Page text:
Friday, August 3, 2012
The difficult case of Marvin Young
Marvin Young was arrested in 2010 and charged with the rape of a mentally handicapped woman. He was charged with aggravated rape. His wife, Glenda, was charged as an accessory.
The case has gone through all the usual pre-trial meetings, discovery and status conferences that these things go through. The court ruled that a statement made by Young to police would be admissible in court. Of course, we don’t know what was in that statement.
The case finally ended this week with a plea of guilty to Criminal Trespass. Young, who was facing life in prison, was sentenced to time served and is a free man today.
The problem was that the victim did not want to testify and that her mother wanted the charges to be dropped.
The victim has had some setbacks. In the last couple of years she has shown erratic behavior, coming up missing a couple of times with the family appealing to local media to help locate her.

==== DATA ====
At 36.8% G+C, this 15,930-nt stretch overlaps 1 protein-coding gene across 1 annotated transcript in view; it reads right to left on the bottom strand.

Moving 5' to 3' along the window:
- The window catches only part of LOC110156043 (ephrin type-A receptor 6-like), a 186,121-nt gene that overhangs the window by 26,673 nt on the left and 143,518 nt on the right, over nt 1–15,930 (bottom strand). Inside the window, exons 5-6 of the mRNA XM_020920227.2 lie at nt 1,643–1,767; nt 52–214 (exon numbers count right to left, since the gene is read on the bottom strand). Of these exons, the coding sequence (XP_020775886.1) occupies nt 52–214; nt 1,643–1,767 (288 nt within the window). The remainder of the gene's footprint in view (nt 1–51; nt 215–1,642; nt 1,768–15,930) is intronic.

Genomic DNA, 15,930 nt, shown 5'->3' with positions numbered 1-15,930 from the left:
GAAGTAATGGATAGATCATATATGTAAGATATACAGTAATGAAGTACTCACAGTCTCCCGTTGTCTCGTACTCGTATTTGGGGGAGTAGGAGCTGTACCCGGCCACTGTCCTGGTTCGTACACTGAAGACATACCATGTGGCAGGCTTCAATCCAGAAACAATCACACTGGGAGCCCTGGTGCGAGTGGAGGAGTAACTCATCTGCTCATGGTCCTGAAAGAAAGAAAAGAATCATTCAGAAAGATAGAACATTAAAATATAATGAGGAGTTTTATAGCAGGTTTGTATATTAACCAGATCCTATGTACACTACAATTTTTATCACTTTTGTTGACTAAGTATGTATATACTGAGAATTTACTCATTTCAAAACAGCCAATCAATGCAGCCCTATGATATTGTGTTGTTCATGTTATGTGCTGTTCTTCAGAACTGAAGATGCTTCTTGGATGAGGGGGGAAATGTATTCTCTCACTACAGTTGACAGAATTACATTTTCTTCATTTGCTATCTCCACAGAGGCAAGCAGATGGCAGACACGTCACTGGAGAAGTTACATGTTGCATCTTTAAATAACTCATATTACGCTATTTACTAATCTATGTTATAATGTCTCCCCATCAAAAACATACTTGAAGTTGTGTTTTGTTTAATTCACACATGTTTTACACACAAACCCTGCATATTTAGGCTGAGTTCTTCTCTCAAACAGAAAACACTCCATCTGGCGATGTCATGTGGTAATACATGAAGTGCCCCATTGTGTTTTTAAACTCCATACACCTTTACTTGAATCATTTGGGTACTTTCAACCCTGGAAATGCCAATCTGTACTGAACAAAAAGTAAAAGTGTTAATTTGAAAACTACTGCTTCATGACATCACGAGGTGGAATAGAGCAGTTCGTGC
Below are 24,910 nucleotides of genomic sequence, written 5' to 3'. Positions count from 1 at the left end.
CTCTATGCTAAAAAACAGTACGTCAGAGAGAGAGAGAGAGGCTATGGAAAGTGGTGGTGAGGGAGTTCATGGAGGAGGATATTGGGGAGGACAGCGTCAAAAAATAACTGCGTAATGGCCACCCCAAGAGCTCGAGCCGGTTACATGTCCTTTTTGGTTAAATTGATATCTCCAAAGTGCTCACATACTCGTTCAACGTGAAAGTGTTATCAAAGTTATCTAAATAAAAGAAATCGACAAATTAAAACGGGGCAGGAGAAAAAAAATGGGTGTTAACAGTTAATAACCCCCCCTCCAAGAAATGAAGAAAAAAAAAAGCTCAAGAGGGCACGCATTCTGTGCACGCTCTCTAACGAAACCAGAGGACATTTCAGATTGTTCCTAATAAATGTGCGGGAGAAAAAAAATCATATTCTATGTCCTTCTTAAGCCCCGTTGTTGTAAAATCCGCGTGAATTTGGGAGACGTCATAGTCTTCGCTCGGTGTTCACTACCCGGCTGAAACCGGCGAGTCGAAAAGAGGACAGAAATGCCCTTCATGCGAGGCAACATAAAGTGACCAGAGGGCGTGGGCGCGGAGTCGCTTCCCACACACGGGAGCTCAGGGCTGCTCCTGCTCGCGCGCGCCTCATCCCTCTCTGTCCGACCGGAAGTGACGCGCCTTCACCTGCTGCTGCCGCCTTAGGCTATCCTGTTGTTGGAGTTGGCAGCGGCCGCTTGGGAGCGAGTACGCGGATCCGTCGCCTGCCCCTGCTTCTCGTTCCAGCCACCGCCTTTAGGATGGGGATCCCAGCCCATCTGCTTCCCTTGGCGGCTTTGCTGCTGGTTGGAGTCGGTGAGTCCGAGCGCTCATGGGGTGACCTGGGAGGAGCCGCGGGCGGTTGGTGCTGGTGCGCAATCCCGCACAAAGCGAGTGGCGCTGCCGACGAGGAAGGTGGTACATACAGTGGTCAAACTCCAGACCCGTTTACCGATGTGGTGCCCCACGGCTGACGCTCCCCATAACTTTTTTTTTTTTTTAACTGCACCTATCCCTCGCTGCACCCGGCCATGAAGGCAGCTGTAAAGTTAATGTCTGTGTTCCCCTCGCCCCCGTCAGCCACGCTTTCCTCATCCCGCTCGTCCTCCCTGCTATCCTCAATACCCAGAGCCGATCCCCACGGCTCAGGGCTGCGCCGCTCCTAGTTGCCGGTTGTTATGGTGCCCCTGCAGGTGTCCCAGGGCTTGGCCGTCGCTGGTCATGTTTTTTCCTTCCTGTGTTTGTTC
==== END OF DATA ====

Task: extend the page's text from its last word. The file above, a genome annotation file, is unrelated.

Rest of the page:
In her first visit to court, according to DA Schuyler Marvin, she had a complete breakdown. Marvin said that without the testimony of the victim, it would be impossible to get a conviction.
DA Marvin told KSLA “We have traveled to Bienville Parish to meet with the victim and her mother, I've sent numerous subpoenas to them, I know what their position is, I've known this for a year and a half now.
When asked if he tried hard enough Marvin responded, "Everything short of putting a mentally handicapped person in a set of handcuffs, putting her mother in a set of handcuffs, putting her in a patrol car and bringing them up here."
Considering the victim’s handicap, I don’t know that her testimony could have been compelled by the state. If it could have been, would it have resulted in a conviction, even at the price of possibly sending an already troubled person into an even worse state?
No easy answers to this one.